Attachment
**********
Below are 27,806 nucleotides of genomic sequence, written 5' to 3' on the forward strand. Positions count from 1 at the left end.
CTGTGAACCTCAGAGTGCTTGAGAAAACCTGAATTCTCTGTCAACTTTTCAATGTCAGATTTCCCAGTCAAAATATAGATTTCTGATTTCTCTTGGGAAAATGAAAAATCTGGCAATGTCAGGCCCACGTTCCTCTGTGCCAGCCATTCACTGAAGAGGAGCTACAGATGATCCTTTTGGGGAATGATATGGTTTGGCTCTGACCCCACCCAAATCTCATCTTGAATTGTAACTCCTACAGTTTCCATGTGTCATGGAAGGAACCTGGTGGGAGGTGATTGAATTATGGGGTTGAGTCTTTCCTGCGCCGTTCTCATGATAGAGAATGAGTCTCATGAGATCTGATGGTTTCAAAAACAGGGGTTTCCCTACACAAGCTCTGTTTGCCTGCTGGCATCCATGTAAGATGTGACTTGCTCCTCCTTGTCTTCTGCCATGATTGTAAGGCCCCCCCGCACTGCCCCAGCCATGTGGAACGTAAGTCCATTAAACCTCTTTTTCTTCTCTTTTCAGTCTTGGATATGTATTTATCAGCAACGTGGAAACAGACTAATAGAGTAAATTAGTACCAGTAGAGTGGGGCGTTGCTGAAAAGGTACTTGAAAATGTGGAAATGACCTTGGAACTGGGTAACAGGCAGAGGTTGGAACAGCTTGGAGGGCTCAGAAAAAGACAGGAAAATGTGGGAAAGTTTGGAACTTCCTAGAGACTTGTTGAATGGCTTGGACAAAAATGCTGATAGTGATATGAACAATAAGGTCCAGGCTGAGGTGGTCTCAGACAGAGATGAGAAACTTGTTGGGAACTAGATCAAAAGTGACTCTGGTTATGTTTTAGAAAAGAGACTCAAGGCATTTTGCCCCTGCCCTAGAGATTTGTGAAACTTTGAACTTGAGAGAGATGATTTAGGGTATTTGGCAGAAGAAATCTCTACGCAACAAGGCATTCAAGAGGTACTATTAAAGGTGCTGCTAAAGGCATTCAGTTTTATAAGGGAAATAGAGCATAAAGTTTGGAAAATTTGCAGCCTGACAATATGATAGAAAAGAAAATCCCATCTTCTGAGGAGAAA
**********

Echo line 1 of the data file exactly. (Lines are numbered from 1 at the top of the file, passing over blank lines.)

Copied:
Below are 27,806 nucleotides of genomic sequence, written 5' to 3' on the forward strand. Positions count from 1 at the left end.